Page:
Quality in Market Research – history? Or hope for a paradigm shift in 2018?


What will 2018 bring in the world of market research? Many of the world’s largest economies are growing, stockmarkets are at historic highs, so potentially fertile conditions for investment and MR growth?

If you read the MR predictions for 2018 on the Greenbook blog, say, or Bob Lederer’s RFL feed, leading MR industry voices are often quite cautious, talking of winners and losers. Many hope that 2018 will be better than 2017, which was a challenging year for many in research, with large clientside companies tightening their approach to budgeting, expecting and getting more research done faster and cheaper.

Is this a sustainable trajectory? Many of the responses to agility will be from the world of tech. – automation, AI and more.

But what about quality – of participant experience, analytical rigour, storytelling abilities, with or without video? Tech can take us so far, but we’re in charge of design, inputs and outputs.

More critically: can the thinking required to make insights inspiring and challenging keep pace?

Maybe we need to change the way we look at things. I’d love to make 2018 as the Year of MR Quality. Three reasons, here are the first two:

Firstly, there is plenty of evidence to suggest that the automation and replication of good MR practice via DIY software isn’t happening on a broad enough scale. More research is resulting in huge quality variance.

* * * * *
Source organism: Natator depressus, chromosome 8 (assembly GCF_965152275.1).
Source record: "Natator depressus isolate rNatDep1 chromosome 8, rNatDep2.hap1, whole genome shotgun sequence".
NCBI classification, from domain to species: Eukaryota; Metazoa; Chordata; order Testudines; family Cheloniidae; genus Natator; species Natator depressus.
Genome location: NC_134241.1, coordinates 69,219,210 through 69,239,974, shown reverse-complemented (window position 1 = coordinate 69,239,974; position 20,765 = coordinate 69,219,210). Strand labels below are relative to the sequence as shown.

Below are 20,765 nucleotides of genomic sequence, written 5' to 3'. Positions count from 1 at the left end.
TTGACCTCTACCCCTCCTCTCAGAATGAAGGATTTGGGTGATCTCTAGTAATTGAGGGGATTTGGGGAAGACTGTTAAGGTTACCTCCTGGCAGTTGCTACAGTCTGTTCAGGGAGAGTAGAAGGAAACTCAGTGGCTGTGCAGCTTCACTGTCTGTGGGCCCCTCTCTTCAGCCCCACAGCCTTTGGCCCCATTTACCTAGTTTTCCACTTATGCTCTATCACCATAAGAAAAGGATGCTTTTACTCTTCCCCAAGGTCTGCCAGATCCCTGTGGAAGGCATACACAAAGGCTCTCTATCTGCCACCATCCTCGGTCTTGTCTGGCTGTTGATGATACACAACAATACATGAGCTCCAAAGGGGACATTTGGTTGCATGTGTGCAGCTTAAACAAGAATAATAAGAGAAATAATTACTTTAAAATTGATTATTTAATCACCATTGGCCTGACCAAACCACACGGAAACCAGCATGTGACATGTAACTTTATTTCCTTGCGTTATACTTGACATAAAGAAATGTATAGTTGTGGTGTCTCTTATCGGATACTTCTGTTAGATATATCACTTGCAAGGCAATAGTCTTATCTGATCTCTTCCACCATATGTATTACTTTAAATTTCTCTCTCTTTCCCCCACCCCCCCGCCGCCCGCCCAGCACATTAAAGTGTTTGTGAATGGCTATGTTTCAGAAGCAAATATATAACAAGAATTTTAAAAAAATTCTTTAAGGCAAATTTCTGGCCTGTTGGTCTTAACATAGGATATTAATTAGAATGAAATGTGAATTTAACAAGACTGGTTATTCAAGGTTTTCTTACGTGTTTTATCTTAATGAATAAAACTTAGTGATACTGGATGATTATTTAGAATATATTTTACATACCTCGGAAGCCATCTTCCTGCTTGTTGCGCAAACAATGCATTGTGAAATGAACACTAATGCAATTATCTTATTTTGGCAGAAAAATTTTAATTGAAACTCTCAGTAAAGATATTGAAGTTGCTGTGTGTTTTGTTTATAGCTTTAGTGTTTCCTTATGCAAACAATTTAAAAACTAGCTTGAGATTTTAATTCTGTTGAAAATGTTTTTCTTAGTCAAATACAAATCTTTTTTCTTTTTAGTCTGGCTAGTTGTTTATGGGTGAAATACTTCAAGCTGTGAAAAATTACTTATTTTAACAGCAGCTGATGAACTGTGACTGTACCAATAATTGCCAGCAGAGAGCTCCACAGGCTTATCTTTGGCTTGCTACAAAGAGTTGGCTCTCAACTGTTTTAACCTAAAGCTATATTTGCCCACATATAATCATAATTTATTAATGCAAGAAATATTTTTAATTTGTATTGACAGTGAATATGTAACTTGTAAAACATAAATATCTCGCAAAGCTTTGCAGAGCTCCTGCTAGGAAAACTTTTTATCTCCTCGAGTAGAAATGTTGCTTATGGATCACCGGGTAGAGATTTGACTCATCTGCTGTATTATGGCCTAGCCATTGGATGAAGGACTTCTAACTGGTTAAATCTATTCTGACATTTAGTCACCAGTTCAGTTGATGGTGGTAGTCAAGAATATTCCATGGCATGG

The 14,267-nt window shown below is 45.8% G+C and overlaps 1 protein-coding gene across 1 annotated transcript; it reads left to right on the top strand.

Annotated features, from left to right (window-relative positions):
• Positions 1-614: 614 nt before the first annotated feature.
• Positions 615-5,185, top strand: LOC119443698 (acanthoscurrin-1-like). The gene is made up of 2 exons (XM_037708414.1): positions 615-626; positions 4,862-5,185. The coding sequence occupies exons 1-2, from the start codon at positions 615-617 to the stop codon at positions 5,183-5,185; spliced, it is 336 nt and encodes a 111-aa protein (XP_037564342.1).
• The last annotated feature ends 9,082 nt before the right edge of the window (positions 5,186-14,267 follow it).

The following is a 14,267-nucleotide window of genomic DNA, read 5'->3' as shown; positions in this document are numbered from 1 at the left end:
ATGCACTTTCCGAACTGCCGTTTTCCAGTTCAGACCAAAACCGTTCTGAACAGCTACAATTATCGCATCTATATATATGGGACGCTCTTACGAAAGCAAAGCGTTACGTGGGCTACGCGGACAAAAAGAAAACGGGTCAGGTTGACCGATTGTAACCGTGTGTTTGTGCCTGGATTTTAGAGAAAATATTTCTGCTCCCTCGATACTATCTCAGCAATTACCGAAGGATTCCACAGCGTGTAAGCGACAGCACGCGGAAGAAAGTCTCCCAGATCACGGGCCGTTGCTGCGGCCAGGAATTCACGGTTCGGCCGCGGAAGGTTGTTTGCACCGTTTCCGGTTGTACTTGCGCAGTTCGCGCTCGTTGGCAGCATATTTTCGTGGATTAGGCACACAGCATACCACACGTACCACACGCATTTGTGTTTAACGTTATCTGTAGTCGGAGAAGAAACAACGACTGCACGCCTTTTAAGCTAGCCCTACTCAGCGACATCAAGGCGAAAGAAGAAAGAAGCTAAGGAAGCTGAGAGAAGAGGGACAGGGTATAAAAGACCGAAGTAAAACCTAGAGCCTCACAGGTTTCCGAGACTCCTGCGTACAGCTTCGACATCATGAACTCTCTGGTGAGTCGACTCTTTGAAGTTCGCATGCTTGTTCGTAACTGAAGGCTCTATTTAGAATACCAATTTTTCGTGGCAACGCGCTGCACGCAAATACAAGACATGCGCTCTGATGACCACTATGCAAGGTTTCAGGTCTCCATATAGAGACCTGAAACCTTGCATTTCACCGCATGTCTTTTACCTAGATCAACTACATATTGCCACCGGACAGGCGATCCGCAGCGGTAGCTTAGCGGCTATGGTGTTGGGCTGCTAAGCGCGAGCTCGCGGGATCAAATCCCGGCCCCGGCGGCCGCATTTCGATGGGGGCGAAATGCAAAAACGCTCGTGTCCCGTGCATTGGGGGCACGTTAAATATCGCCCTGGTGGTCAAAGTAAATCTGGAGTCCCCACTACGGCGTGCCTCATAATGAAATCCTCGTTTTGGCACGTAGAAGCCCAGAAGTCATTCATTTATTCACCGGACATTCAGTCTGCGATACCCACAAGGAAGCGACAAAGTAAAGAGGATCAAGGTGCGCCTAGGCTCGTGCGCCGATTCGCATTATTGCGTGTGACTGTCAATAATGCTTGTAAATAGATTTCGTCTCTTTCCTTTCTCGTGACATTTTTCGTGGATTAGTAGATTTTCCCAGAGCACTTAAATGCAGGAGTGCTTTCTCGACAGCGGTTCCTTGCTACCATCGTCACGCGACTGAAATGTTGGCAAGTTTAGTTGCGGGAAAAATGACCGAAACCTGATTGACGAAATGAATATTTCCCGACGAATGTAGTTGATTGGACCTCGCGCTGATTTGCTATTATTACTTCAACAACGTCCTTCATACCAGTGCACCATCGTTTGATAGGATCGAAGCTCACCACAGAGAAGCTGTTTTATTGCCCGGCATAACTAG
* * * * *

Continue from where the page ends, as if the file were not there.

Second: we have a duty to protect and nurture the MR space from tech-savvy innovators, often with minimal if any social science background or expertise.

Before I list the third reason, maybe worth asking: is quality a lost MR cause? A crusade resembling a Don Quixote-style undertaking?

Jeffrey Henning seems to adopt a fatalistic attitude towards “quality” in his Greenbook blog prediction for 2018 ( Poynter’s earlier pithy 2017 prediction on the MRS UK portal was in a similar vein:

I’d say quality is a cause worth fighting for – shifting to my my third reason for a quality push: quality perceptions are linked to value, budgets, pricing and margins, so are central to our future well-being.

We all need to raise our voices – #qualitymetoo style.

Here are my thoughts on what can be done in 2018, clientside or supplier.

1. Challenge and call out bad research, whenever it breaks.